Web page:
I continued to work full-time in the wine industry, while taking graduate classes at night. It was not easy.

I barely survived my first semester of graduate school. I wasn’t certain if I could cut it in grad school. All I did was work and study. And I was still barely making the grades to stay in the program. What was the point?

Life is Full of Tough Decisions

Over Christmas break, I regrouped and thought long and hard about how I could overcome the obstacles of working full-time while going to graduate school. I had always been a hard worker, but this time it didn’t seem to matter. My problem was that I didn’t have enough time for both graduate school and my day job. I decided to figure a way to become more productive or risk dropping out of the program.

It hit me like a ton of bricks!

Then, I remembered Lucas’s advice from thirteen years ago. It was clear as day, I still remember Lucas and I having that conversation before Mr. Argon’s chemistry class.

Lucas said with a smirk, “I just read through the textbook in the first two weeks of class and then the rest of the semester is a review.”

Learn to Study for College and Life

It was a minor miracle! After all of those years, my conversation with Lucas came back to me.

From that moment on, I knew what I had to do. I was going to start reading my textbooks in the first two weeks of the semester. I put Lucas’s technique to use and excelled.

It was the most amazing thing in the solar system.

If not for Lucas’ advice, graduate school would have been a huge struggle, at best, considering I was working fifty hours a week at my job. By hitting the books hard during the first two weeks of each semester, I was able to coast through the rest of the semester. Those first two weeks were difficult, but the sacrifice was worth it. I would find a quiet corner in the library and read for hours on end.

At the time, I didn’t realize it but my new study habit was teaching me to be a better employee. Lucas’ technique became invaluable to me throughout my illustrious career!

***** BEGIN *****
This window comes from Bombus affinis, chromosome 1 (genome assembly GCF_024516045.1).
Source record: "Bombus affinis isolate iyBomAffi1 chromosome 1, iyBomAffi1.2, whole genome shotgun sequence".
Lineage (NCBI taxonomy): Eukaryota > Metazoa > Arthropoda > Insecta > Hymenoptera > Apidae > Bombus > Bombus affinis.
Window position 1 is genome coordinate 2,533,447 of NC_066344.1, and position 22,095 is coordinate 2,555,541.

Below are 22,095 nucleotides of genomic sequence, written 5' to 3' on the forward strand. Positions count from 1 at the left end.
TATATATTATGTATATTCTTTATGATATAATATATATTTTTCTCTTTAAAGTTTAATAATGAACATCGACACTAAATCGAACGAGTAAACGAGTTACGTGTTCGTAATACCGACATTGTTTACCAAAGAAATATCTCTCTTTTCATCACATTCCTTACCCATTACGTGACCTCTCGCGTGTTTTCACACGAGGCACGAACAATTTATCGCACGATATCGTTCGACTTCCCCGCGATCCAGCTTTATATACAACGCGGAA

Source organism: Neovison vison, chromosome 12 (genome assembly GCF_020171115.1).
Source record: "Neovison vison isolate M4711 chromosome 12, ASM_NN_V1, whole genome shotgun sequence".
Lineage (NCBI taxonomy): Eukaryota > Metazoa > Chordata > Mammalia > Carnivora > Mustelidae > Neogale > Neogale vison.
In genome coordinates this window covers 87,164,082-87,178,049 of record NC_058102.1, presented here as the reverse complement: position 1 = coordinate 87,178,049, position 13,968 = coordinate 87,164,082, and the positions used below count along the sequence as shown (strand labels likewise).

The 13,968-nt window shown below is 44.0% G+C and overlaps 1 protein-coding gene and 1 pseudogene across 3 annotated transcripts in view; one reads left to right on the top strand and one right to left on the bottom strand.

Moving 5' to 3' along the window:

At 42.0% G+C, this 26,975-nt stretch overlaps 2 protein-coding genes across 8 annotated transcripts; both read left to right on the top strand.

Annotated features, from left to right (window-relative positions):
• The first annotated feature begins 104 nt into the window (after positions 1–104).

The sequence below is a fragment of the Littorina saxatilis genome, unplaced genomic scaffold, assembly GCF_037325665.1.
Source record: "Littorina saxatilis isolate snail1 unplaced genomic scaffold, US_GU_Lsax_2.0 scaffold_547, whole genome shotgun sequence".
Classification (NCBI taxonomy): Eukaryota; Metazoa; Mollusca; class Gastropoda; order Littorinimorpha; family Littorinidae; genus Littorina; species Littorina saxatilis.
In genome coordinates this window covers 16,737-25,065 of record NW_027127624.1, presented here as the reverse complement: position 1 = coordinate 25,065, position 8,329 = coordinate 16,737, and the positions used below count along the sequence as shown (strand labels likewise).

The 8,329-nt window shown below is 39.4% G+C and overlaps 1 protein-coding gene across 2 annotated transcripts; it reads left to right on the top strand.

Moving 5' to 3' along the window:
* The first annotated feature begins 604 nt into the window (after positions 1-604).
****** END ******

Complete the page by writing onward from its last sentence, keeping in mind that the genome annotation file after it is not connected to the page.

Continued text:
The brilliant part about this technique is that it applies to everyday life as well.

For example, when I was promoted to Vice President of National Sales at my last job; I applied Lucas’s technique by working tirelessly around the clock for two months to learn everything I could about my new position.

I knew that by sacrificing a small amount of time on the front end, I could build my expertise on the back end.

I always hated the old saying “fake it until you make it” and I wasn’t about to start then. I had received a promotion for a reason and I wasn’t about to fake anything. I was determined to become an expert in my new role.

The Library is Underrated

I went to the library and checked out every book I could find on sales. I also cold-called around to other sales professionals and asked them for advice regarding my new role. If my employer thought I was qualified enough to represent the company nationwide, I was going to make sure I was a professional and well prepared to do my job.


Don’t get me wrong,mistakes have been made along the way. We all make mistakes, that is part of learning.

Mistakes are opportunities to learn, and should not be viewed as reasons to doubt yourself or your ability.

Just remember, preparation and hard work pays off in the form of confidence. And confidence leads to more new opportunities to learn. Basically, learning and curiosity are the keys to happiness!

Action Item: Put this blog post to use by going back to school or becoming an expert at your job. Maybe you have always wanted to master Microsoft Excel or Adobe Illustrator. Go for it!

Reading Material: You Are a Badass by Jen Sincero